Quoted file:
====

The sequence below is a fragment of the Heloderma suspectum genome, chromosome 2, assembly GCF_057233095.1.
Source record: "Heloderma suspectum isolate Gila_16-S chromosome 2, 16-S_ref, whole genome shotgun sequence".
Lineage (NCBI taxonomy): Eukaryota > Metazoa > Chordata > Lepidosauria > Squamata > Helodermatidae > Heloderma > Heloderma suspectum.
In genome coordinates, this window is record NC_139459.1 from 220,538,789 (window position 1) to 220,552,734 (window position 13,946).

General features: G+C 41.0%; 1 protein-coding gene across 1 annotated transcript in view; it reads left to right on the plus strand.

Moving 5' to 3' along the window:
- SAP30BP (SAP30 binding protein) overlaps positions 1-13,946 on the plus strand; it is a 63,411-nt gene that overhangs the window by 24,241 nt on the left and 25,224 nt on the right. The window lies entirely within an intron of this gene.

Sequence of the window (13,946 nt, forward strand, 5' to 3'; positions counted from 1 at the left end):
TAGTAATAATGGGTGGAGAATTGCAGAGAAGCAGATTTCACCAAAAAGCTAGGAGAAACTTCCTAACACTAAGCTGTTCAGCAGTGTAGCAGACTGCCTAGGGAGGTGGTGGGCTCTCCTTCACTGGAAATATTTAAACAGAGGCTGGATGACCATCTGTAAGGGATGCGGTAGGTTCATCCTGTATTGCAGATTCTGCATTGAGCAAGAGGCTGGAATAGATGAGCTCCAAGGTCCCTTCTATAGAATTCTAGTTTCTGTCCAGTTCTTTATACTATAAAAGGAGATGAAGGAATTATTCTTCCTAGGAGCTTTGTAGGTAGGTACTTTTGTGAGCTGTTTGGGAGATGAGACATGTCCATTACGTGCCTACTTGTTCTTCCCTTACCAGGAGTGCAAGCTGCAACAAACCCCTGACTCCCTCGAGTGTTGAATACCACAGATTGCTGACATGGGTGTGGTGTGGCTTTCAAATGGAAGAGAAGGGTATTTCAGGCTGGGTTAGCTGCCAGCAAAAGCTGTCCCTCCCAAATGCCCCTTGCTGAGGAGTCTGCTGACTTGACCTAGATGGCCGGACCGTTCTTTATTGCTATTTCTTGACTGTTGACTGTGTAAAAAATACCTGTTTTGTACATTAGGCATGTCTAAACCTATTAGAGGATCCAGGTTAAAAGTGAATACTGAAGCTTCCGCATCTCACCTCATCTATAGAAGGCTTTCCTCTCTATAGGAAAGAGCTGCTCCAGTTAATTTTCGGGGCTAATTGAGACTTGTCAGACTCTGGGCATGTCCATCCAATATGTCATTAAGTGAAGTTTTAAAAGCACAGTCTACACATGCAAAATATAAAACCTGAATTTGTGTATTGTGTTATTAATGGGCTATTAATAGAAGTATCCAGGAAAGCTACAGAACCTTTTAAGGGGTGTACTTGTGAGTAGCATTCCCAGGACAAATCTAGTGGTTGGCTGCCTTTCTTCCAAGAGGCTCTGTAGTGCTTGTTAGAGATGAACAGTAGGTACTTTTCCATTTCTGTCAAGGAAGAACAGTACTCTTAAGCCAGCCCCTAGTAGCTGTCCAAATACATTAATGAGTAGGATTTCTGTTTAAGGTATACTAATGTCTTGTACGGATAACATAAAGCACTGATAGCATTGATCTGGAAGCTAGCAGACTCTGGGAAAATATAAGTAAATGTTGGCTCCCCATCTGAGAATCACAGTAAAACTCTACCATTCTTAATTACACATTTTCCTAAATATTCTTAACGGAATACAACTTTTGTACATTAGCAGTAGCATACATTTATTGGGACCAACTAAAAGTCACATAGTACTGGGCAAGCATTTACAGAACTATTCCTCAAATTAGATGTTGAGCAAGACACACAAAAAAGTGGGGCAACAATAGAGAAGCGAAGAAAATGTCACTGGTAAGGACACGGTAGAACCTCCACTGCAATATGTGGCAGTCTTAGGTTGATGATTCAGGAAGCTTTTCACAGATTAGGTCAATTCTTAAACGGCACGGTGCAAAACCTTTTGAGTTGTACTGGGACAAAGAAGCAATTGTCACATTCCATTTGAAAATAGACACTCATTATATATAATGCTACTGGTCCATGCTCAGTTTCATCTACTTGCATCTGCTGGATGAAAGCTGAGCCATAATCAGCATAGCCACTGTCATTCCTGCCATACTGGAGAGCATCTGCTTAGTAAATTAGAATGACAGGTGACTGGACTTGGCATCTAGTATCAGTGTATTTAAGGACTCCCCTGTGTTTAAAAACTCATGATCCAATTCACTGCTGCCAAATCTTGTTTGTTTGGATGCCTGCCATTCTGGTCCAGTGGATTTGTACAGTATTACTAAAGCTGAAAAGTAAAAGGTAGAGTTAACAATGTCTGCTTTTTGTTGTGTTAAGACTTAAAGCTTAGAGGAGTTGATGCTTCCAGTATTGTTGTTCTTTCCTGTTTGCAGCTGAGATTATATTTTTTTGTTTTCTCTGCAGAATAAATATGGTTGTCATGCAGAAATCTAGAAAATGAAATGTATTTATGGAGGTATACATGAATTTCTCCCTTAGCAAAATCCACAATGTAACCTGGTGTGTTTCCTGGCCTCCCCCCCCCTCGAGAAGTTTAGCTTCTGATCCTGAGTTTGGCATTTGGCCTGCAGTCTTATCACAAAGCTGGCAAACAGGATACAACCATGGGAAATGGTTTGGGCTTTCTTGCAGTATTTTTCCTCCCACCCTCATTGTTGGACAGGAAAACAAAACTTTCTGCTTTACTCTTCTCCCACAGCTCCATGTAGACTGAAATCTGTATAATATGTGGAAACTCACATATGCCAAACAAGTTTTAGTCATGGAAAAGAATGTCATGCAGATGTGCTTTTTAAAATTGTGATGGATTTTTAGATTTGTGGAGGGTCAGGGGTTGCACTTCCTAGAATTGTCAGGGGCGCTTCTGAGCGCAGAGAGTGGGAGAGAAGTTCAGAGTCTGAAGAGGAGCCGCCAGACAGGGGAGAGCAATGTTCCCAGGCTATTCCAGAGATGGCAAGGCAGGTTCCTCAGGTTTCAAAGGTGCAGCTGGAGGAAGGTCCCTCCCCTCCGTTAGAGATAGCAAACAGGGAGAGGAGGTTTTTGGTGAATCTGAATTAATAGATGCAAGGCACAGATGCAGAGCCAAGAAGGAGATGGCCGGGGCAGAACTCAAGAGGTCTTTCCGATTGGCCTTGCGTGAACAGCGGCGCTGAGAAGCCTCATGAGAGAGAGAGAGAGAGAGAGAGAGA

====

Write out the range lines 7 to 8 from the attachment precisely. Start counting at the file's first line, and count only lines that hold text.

- SAP30BP (SAP30 binding protein) overlaps positions 1-13,946 on the plus strand; it is a 63,411-nt gene that overhangs the window by 24,241 nt on the left and 25,224 nt on the right. The window lies entirely within an intron of this gene.

Sequence of the window (13,946 nt, forward strand, 5' to 3'; positions counted from 1 at the left end):